||Christopher P Trobacher, Adel Zarei, Jingyun Liu, Shawn M Clark, Gale G Bozzo, Barry J Shelp
||Calmodulin-dependent and calmodulin-independent glutamate decarboxylases in apple fruit
||BMC Plant Biol
The ubiquitous, non-proteinaceous amino acid GABA (γ-aminobutyrate) accumulates in plants subjected to abiotic stresses such as chilling, O2 deficiency and elevated CO2. Recent evidence indicates that controlled atmosphere storage causes the accumulation of GABA in apple (Malus x domestica Borkh.) fruit, and now there is increasing interest in the biochemical mechanisms responsible for this phenomenon. Here, we investigated whether this phenomenon could be mediated via Ca(2+)/calmodulin (CaM) activation of glutamate decarboxylase (GAD) activity.
GAD activity in cell-free extracts of apple fruit was stimulated by Ca(2+)/CaM at physiological pH, but not at the acidic pH optimum. Based on bioinformatics analysis of the apple genome, three apple GAD genes were identified and their expression determined in various apple organs, including fruit. Like recombinant Arabidopsis GAD1, the activity and spectral properties of recombinant MdGAD1 and MdGAD2 were regulated by Ca(2+)/CaM at physiological pH and both enzymes possessed a highly conserved CaM-binding domain that was autoinhibitory. In contrast, the activity and spectral properties of recombinant MdGAD3 were not affected by Ca(2+)/CaM and they were much less sensitive to pH than MdGAD1, MdGAD2 and Arabidopsis GAD1; furthermore, the C-terminal region neither bound CaM nor functioned as an autoinhibitory domain.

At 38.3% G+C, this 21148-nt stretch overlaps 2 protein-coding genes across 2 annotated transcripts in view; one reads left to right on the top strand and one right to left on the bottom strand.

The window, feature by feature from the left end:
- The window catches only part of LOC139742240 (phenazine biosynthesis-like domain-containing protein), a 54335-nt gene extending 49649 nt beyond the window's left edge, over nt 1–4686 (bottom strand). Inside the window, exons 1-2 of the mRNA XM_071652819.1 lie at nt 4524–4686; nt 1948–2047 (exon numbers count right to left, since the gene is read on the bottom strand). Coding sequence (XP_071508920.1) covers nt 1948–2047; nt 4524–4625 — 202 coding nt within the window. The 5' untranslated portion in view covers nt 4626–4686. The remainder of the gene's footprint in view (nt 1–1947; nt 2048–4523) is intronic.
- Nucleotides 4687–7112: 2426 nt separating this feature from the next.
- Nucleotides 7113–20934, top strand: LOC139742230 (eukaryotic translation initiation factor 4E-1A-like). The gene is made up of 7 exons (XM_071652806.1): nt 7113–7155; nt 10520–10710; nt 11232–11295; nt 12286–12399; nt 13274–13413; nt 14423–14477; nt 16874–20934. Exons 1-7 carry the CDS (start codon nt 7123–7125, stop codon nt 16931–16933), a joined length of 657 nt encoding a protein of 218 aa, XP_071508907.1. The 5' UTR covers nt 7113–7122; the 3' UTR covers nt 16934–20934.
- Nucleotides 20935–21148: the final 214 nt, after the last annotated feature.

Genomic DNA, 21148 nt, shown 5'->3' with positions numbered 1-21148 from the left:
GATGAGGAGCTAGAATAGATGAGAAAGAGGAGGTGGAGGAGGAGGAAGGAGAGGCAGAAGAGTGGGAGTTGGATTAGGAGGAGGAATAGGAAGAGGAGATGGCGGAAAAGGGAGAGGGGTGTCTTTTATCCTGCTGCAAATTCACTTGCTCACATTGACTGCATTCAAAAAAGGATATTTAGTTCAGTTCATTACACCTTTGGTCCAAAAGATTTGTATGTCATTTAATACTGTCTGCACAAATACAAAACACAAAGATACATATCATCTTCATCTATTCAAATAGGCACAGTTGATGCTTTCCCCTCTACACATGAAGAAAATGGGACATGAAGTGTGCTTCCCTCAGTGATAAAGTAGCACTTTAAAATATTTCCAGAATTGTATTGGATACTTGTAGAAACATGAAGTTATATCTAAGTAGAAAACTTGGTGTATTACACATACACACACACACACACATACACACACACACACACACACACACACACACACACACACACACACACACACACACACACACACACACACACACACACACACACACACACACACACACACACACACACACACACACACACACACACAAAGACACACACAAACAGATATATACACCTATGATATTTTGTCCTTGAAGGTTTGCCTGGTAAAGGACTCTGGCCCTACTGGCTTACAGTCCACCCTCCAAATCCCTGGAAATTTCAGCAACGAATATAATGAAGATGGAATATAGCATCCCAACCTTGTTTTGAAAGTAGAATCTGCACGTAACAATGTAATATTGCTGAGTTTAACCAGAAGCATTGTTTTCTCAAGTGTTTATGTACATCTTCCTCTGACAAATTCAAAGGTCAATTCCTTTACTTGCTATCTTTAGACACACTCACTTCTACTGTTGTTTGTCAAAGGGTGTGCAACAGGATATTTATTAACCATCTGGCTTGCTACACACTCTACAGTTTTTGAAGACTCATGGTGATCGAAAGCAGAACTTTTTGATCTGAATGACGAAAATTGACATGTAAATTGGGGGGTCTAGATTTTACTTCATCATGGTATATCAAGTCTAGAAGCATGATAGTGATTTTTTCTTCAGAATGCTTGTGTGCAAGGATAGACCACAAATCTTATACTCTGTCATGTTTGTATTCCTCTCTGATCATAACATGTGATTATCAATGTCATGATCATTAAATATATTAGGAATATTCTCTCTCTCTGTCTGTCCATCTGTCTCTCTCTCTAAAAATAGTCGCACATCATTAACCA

Plant GADs typically differ from microbial and animal GAD enzymes in possessing a C-terminal 30-50 amino acid residue CaM-binding domain. To date, rice GAD2 is the only exception to this generalization; notably, the C-terminal region of this enzyme still functions as an autoinhibitory domain. In the present study, apple fruit were found to contain two CaM-dependent GADs, as well as a novel CaM-independent GAD that does not possess a C-terminal autoinhibitory domain.